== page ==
2011 Canadian Orchestra Website Review: Overall Rankings

Between 10/12/11 and 11/04/11, 14 professional orchestra websites were examined and ranked by how well they presented their concert schedule, sold tickets, facilitated making donations, provided organizational information, utilized dynamic content, and on overall content and functionality on both desktop and mobile platforms.

Keep in mind; the websites were not examined on the subjective basis of color schemes, graphics, or other aesthetic qualities except in cases where those elements hindered functionality. Consequently, the reviews are not only fair but based on a set of quantifiable criteria, all of which allows orchestras of varying budget size to be evaluated on an even playing field.

It is also worth keeping in mind that the 2011 reviews employed an expanded set of evaluation criteria (details) along with measuring how well sites performed on a variety of mobile platforms. And given the weeklong gap between the US and Canadian reviews this year, it would be worth your while to visit the 2011 evaluation criteria article so as to better understand the changes and how they impacted overall scores.

Canadian orchestra websites were evaluated using the very same criteria used for the US evaluations with one notable exception; the Canadian review does not include the Institutional Transparency sub category. This is due to differences between federal laws governing tax forms and public transparency requirements.

The 2001 Orchestra Website Review data is only available at Adaptistration Premium; get your subscription today.

[quote style=”boxed” float=”right”]Kudos to the Edmonton Symphony for taking top honors this year.[/quote] Although the #1 spot remained unchanged, the remaining positions experienced a fair amount of shifts. And much like the US reviews, overall scores were noticeably lower; only one orchestra managed to score over 70/100 and only three groups earned at least two out of five stars.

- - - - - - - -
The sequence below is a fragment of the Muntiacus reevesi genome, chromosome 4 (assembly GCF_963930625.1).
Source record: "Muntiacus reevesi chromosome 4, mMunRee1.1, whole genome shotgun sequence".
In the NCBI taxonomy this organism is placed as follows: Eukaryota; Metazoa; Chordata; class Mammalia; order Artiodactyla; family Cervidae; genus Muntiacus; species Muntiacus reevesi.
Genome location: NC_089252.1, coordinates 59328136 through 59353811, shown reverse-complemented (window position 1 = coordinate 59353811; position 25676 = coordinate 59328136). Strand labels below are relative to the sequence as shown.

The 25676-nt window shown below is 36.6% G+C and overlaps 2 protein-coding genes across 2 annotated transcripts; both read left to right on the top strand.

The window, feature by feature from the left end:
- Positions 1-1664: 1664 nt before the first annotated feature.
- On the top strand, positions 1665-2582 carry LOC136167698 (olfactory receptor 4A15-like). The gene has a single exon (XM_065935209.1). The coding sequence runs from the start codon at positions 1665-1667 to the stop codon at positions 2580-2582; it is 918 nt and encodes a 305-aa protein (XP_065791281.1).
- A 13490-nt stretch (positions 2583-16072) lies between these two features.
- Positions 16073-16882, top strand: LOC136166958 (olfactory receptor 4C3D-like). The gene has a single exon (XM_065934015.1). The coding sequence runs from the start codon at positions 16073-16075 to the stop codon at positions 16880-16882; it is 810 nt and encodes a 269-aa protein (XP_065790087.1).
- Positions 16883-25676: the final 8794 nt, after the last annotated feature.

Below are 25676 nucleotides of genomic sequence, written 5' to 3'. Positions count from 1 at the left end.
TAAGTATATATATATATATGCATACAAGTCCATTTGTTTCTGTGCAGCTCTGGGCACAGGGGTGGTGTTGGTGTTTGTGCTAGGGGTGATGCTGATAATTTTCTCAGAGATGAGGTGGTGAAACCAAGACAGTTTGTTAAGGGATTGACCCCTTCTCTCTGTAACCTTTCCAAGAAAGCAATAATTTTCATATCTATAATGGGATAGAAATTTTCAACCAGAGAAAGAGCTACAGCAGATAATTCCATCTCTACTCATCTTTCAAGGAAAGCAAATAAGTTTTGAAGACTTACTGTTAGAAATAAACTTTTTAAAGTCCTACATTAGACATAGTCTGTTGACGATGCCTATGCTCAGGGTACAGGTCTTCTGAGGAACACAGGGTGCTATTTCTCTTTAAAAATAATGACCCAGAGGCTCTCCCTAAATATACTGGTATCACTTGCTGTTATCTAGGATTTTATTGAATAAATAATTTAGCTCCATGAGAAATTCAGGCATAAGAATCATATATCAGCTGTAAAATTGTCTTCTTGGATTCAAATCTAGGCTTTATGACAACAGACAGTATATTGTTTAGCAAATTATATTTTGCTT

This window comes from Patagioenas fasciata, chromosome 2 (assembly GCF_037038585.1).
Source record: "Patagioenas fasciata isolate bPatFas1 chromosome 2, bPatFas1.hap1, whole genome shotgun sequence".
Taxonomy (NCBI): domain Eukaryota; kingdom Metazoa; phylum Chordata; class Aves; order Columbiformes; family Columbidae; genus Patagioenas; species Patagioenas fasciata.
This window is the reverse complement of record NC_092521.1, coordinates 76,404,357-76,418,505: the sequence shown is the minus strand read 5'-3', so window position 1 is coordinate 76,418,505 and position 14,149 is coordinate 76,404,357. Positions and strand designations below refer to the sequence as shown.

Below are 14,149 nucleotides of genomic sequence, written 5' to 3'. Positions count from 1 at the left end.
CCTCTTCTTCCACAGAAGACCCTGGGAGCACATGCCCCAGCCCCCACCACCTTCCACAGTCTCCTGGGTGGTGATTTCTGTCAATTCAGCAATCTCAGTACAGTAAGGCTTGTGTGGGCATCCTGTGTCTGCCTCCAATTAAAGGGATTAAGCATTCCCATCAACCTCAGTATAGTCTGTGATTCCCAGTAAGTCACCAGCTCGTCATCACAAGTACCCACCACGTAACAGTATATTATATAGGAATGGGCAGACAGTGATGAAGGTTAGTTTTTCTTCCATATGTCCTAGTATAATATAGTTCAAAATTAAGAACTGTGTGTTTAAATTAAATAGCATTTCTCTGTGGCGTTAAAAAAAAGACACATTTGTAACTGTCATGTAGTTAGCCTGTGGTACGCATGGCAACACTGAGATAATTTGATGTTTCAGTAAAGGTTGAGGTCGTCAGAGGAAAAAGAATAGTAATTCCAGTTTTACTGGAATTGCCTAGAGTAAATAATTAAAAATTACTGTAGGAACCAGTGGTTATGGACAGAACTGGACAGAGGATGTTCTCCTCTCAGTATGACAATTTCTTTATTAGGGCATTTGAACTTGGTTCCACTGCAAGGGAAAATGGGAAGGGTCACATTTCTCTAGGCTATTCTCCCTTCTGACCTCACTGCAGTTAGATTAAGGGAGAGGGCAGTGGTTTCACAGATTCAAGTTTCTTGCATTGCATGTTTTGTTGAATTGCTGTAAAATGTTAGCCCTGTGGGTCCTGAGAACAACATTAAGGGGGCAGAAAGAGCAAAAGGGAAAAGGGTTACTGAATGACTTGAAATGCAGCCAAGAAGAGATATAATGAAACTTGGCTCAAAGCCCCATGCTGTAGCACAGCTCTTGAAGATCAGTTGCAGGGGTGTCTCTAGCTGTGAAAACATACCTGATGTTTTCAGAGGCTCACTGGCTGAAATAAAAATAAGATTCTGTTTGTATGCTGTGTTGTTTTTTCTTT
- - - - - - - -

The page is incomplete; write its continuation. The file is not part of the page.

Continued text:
The primary reason for most orchestra’s diminished performance was due in large part to the following issues:

  • A lack of direct buy tix links for events featured on the landing page.
  • A convoluted donation shopping cart (some systems actually required users to remove ticket purchases before they could add a donation).
  • Inefficient optimization for tablet platforms.
  • A lack of search features and/or sitemaps.
  • Lackluster and sparse education content.
  • Concert calendars that displayed nothing more than an event’s name (no what/where/when details, no “buy tix” link, etc.).

 Tomorrow’s article will examine detailed category scores and survey results for each orchestra in addition to analyzing scoring trends over the past five years.

Canadian Website Homepage Gallery

Following in the footsteps of the US reviews, I wanted to be certain to include an image gallery of the Canadian website homepages. Of all the review years, 2011 saw the highest number of homepage redesigns. Can you see some of the items listed above that contributed to lower scores? Remember, look past the aesthetics and focus on the content (or in some cases, lack thereof).

About Drew McManus

"I hear that every time you show up to work with an orchestra, people get fired." Those were the first words out of an executive's mouth after her board chair introduced us. That executive is now a dear colleague and friend but the day that consulting contract began with her orchestra, she was convinced I was a hatchet-man brought in by the board to clean house.

I understand where the trepidation comes from as a great deal of my consulting and technology provider work for arts organizations involves due diligence, separating fact from fiction, interpreting spin, as well as performance review and oversight. So yes, sometimes that work results in one or two individuals "aggressively embracing career change" but far more often than not, it reinforces and clarifies exactly what works and why.